But that’s part of the point. If you don’t let anyone into your process until it’s complete, how can they connect with you? You don’t have to give away the end product (in fact, you should definitely charge for that!), but you have to give away glimpses of the work-in-progress, the process itself, the behind-the-scenes and the cutting-room floor. You have to start drawing people into your artwork before the art itself is finished, because all those sneak peeks keep them coming back for more, get people more and more invested in seeing that final result. They want to know how you do what you do.
Isn’t that what a blog is? A peek behind the curtains at the wizard manning the gears?
I try to tell him that, and he doesn’t want to hear it.
Perhaps it is a gender gap. Perhaps it is a technological divide. Perhaps it is a frustration with all things computer-related. Perhaps it is a feeling that providing all of those “DVD extras” is just too much work.
Well, yeah, it is. But that’s what builds up your audience, or so the theory goes. Connecting with people as you create your art is the way to link people’s interest in you as a person to your art as a finished product.
That’s the thing about working from home, or being a freelancer, or being an artist. They’re all the same in this sense: you have to do it all yourself. Or, you have to farm different pieces of it out to another freelancer, but either way, you have to be the boss, the CEO, the head honcho, the chef bossing everybody else in the kitchen around to create the product you see so clearly in your mind.
I guess I have always been an entrepreneur in that sense; I have always wanted to work on my own, create my own products, and then sell them to others. When I was younger, my best friend and I wrote a rag sheet called Gossip World and sold it for a nickel a piece to friends and family. We set up our own “office” in one or the other’s bedroom, with several typewriters purchased at garage sales, and typed up our one-sheets by hand. We asked permission to use her mother’s copy machine to create additional copies. Maybe we didn’t make a shitload of money with it, but that wasn’t the point. The point was that we had this mindset of doing it ourselves, the will and desire to do it, and the tenacity to see it through. We learned the process to create what we wanted to create, and then we did it. We had plans and executed them.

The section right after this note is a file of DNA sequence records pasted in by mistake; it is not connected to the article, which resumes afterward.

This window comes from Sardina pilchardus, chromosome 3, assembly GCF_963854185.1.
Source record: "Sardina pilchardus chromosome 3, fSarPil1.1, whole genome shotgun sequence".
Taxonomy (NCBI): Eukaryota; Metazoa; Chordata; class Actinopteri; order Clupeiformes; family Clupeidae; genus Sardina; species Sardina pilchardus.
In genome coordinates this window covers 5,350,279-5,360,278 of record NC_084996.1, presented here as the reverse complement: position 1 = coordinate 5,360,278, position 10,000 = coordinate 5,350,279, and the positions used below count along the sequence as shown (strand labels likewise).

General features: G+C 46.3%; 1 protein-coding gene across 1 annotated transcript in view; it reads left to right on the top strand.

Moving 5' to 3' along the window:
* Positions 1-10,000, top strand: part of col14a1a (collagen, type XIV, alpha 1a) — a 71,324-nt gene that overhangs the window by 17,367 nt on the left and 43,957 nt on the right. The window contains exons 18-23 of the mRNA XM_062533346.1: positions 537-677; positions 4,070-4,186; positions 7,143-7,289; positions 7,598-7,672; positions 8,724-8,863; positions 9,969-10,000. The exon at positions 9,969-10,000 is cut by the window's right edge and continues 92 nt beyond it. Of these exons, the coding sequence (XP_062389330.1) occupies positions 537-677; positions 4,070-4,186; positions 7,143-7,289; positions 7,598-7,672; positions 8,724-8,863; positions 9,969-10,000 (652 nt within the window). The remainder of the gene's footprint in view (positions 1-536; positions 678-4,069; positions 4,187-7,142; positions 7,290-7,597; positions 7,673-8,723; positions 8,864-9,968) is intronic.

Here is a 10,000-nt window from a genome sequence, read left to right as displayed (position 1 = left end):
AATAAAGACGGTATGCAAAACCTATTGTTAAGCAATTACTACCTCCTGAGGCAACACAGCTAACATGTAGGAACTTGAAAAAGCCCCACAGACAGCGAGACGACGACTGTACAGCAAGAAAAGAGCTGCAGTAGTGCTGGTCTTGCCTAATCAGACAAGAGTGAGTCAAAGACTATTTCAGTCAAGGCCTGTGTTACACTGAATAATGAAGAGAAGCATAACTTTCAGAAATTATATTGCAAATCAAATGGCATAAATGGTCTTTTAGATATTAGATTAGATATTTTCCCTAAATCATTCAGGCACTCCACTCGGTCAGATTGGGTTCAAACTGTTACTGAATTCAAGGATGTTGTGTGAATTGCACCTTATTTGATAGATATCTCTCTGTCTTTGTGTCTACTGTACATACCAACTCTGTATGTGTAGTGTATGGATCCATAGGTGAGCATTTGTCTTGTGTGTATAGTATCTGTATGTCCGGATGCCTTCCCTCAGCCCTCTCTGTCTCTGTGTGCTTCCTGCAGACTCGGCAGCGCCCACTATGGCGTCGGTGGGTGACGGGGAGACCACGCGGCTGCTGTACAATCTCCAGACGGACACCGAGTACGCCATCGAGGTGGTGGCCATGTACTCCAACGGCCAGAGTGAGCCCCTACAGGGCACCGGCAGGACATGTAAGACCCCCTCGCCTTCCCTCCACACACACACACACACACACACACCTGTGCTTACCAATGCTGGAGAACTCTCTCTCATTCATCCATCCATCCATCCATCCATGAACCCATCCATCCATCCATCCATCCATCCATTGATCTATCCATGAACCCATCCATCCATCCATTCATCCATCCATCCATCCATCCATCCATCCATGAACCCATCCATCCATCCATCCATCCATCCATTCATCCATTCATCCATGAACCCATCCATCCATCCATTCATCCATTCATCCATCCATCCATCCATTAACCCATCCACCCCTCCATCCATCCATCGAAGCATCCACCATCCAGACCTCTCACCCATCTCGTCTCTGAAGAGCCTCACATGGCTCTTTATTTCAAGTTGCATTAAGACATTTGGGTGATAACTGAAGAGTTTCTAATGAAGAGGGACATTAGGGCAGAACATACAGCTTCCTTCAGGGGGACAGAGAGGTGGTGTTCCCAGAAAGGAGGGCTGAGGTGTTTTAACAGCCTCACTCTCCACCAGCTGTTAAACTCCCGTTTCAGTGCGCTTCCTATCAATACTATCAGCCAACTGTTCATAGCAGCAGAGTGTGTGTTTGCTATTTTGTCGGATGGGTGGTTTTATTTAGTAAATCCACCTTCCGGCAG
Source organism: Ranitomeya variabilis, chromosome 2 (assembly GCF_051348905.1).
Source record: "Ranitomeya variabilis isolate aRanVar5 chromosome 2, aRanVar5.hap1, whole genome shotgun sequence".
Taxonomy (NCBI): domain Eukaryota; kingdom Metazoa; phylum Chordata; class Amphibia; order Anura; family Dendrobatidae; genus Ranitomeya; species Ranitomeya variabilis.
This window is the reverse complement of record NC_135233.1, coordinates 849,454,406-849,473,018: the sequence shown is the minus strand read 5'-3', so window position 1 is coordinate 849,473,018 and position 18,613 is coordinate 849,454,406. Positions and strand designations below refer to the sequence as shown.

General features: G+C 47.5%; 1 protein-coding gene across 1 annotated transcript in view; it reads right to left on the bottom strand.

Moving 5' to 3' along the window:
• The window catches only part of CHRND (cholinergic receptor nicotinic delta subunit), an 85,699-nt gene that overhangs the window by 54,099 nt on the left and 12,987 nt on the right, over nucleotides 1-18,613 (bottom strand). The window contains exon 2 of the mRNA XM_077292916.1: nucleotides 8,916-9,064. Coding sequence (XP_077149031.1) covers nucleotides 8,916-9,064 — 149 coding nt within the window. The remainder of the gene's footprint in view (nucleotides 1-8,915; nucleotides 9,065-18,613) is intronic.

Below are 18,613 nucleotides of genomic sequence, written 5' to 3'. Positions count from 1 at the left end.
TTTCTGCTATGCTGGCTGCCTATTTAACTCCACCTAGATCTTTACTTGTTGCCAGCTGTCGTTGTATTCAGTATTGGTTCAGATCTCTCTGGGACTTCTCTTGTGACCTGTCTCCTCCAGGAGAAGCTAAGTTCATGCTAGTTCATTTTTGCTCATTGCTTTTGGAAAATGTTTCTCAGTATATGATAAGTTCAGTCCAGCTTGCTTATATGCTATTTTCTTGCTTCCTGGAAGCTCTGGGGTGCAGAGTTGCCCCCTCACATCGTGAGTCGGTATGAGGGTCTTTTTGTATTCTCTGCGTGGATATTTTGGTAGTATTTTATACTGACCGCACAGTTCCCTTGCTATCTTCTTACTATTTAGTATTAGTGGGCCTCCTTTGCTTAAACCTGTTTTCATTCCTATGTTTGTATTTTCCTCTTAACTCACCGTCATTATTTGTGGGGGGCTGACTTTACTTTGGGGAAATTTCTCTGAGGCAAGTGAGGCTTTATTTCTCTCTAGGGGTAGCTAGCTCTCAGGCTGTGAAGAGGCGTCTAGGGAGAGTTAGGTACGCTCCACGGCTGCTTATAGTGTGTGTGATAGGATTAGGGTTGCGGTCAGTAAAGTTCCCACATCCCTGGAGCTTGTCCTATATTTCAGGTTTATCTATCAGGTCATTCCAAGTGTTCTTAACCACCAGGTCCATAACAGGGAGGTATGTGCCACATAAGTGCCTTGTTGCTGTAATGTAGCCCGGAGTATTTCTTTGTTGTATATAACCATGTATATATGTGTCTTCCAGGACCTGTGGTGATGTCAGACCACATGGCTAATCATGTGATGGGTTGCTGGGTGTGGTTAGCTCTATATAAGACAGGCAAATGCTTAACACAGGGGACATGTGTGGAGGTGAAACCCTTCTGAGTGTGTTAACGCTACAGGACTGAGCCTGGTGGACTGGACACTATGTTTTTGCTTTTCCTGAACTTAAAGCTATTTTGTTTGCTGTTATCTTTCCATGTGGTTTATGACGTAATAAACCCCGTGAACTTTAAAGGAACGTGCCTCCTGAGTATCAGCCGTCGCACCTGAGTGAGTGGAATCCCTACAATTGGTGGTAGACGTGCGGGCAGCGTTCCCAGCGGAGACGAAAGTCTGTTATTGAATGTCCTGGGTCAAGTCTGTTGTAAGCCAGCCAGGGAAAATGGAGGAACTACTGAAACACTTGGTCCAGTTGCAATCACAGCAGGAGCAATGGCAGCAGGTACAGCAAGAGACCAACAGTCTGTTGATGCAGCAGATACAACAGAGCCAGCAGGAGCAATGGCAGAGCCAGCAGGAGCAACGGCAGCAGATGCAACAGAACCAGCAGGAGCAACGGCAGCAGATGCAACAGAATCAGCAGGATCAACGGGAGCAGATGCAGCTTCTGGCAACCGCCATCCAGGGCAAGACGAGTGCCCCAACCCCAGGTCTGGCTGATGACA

Sure, it was a simpler time. Sure, it was easier when we got off school at 3 PM and could devote the rest of our waking hours to such things. But couldn’t we all still do the same today?
In some respects, we have it way easier. Type up a few words on your phone on your lunch break, post them to your blog, and hit “publish.” Blammo, you’re in print.
I think he could be building his audience with a once-weekly blog post, written on his lunch break. Hell, I could even ghostwrite it for him, if that’s what he wants. I am an expert at this kind of stuff. I mean, I have been writing and publishing my own work — and the work of others — since 2004. That’s more than a decade of experience. Does he not trust me? Is he afraid to ask?
I guess the problem is that he doesn’t have a plan. All he knows is that he hates his job, and he wants out, but he doesn’t know what to do next. I can tell him to make a plan, which sounds simple enough, but really isn’t that easy. How do you make an escape plan when you don’t know where you want to go? How do you map out a course for yourself when you don’t have any idea how to get from Point A to Point B, much less Points X, Y and Z?
Maybe all I can do is make suggestions. I would like him to read Show Your Work! and see if it changes his perspective any, or gives him any ideas. I will keep offering to help. I will keep telling him I am here for him. But ultimately, he has to be the one to implement the changes, to take up the challenge.
I just worry about what will happen if he doesn’t.